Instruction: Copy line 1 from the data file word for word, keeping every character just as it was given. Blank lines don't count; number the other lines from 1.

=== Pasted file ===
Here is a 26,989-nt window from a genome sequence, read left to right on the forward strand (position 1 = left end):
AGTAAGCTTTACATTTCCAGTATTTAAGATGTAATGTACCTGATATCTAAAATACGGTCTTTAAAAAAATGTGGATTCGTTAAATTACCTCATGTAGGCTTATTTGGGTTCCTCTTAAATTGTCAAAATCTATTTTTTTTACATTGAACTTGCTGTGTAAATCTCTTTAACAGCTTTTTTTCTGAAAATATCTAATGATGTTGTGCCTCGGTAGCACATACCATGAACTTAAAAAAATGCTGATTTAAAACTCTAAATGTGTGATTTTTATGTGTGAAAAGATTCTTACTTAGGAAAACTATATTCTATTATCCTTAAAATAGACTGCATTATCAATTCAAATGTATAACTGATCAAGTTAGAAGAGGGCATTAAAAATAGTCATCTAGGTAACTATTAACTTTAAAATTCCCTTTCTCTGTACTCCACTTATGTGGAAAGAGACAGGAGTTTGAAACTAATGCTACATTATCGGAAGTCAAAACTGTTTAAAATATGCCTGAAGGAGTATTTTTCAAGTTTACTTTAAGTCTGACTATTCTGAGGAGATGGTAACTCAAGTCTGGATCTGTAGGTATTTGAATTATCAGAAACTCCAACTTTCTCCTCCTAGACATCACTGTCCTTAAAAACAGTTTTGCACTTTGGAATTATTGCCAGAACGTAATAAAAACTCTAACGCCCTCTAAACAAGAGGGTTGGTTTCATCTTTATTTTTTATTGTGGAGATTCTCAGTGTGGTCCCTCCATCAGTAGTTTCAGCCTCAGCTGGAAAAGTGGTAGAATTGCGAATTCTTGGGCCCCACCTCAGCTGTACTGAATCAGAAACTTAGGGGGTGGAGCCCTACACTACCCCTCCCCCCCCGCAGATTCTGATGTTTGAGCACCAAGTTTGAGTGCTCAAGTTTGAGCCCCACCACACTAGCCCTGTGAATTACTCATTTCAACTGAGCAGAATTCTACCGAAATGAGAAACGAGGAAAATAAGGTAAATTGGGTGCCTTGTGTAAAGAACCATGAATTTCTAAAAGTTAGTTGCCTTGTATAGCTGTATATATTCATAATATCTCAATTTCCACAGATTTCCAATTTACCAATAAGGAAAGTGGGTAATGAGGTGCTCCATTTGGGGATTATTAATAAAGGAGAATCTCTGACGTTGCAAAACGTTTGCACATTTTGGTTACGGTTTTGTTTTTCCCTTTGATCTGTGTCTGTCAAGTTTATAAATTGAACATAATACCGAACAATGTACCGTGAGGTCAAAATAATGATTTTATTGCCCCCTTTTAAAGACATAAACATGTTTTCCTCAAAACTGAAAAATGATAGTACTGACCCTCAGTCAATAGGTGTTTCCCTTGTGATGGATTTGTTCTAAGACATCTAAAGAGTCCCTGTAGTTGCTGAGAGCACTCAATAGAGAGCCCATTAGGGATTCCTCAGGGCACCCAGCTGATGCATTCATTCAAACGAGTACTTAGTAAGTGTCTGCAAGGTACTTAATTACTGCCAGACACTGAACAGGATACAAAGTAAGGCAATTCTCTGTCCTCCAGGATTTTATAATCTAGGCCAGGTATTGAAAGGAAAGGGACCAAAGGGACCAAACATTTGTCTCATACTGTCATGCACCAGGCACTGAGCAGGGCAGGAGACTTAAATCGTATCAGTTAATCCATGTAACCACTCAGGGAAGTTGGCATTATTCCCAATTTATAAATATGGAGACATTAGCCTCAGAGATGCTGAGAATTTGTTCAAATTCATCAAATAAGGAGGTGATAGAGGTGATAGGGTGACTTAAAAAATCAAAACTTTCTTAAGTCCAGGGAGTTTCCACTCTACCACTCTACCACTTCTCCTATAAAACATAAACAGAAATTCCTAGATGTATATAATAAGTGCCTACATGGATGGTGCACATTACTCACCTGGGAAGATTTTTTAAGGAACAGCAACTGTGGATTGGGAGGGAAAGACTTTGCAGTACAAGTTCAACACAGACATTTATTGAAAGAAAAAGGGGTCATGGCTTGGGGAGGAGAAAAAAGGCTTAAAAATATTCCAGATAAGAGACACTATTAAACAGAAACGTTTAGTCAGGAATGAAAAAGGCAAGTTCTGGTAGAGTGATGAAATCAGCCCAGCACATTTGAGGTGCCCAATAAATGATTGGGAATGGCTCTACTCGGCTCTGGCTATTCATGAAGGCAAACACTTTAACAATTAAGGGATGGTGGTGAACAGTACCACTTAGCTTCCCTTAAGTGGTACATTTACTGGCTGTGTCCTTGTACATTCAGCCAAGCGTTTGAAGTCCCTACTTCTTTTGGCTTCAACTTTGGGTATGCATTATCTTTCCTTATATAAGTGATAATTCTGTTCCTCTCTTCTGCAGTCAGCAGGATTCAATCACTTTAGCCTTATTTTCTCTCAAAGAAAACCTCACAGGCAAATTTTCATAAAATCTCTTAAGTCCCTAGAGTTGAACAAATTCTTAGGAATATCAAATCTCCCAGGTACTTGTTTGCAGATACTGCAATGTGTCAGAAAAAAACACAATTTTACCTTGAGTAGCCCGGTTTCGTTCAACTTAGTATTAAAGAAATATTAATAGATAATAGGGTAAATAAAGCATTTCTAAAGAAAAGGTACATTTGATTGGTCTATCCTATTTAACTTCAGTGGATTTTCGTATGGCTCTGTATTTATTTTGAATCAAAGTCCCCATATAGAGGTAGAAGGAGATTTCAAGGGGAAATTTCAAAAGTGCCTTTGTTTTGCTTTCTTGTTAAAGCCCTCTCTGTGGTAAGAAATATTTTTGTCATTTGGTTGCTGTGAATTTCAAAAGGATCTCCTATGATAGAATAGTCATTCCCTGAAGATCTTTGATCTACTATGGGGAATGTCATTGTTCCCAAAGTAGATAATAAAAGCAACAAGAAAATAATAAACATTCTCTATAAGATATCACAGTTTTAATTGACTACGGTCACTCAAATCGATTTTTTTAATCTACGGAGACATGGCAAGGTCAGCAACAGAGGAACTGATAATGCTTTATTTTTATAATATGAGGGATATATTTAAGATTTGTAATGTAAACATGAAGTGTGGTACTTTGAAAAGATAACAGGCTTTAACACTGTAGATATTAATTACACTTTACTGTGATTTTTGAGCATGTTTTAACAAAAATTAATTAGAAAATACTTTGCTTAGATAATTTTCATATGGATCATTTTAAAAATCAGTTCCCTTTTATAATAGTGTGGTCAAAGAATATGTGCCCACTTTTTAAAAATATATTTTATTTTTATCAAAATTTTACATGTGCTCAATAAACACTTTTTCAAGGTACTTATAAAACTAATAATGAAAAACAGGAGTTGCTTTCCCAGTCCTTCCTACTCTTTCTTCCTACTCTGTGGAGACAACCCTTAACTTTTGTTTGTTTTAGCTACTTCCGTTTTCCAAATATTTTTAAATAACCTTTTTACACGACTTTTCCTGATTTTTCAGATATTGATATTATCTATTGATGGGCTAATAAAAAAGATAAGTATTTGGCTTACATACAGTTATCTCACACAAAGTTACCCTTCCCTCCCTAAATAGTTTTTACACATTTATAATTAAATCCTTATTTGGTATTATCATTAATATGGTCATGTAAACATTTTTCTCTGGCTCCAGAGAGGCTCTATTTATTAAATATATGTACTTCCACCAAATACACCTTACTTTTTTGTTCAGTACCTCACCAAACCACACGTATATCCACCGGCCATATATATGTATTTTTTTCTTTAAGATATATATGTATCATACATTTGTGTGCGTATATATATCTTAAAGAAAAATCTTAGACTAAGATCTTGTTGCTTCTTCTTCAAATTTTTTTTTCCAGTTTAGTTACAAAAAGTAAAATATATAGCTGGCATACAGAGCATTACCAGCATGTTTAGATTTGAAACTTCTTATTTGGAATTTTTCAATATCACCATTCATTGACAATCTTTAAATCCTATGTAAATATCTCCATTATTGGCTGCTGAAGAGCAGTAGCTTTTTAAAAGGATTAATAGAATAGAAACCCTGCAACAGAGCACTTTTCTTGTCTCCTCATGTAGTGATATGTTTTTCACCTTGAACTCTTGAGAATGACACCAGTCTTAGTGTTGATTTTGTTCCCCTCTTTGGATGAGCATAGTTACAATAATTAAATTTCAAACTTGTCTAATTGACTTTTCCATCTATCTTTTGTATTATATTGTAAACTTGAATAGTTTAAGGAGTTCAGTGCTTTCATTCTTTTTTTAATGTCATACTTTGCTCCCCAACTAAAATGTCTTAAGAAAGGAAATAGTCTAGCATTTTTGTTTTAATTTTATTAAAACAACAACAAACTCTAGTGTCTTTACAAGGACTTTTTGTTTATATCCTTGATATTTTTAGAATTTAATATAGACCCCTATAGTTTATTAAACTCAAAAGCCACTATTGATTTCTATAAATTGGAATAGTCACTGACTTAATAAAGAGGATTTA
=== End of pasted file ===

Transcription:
Here is a 26,989-nt window from a genome sequence, read left to right on the forward strand (position 1 = left end):